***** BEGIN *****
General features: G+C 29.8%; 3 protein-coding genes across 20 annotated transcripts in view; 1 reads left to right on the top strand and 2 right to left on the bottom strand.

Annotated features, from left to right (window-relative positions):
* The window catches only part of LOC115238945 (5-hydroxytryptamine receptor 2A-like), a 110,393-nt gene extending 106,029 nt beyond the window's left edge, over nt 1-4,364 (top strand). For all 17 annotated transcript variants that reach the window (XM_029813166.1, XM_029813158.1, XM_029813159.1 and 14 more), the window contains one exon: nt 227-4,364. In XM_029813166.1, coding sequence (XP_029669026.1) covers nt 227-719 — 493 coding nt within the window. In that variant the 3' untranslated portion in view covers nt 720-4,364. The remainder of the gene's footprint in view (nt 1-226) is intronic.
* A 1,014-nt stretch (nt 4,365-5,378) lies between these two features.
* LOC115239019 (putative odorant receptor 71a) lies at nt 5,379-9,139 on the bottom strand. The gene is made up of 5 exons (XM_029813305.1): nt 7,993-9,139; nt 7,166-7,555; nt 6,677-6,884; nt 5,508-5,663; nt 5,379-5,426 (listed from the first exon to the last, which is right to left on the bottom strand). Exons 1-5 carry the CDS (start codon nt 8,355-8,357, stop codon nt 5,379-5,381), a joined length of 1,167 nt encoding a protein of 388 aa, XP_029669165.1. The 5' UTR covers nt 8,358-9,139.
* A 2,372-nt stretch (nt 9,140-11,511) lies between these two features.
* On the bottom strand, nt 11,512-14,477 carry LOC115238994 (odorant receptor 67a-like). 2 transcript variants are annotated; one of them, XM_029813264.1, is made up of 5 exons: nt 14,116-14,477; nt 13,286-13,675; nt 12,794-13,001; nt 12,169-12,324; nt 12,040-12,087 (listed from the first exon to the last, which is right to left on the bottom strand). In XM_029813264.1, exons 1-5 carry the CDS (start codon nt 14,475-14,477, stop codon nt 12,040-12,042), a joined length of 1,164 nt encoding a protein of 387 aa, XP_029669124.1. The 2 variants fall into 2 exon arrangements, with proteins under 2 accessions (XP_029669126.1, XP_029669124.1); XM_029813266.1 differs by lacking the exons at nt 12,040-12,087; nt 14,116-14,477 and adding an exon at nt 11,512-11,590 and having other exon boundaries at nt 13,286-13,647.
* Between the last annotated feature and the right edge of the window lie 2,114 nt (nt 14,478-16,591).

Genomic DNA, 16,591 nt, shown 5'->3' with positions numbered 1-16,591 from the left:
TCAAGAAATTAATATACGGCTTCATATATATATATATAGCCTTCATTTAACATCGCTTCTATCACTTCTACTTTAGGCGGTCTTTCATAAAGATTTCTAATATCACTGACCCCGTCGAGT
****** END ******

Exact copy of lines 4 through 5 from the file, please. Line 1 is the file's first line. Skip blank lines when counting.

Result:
* A 1,014-nt stretch (nt 4,365-5,378) lies between these two features.
* LOC115239019 (putative odorant receptor 71a) lies at nt 5,379-9,139 on the bottom strand. The gene is made up of 5 exons (XM_029813305.1): nt 7,993-9,139; nt 7,166-7,555; nt 6,677-6,884; nt 5,508-5,663; nt 5,379-5,426 (listed from the first exon to the last, which is right to left on the bottom strand). Exons 1-5 carry the CDS (start codon nt 8,355-8,357, stop codon nt 5,379-5,381), a joined length of 1,167 nt encoding a protein of 388 aa, XP_029669165.1. The 5' UTR covers nt 8,358-9,139.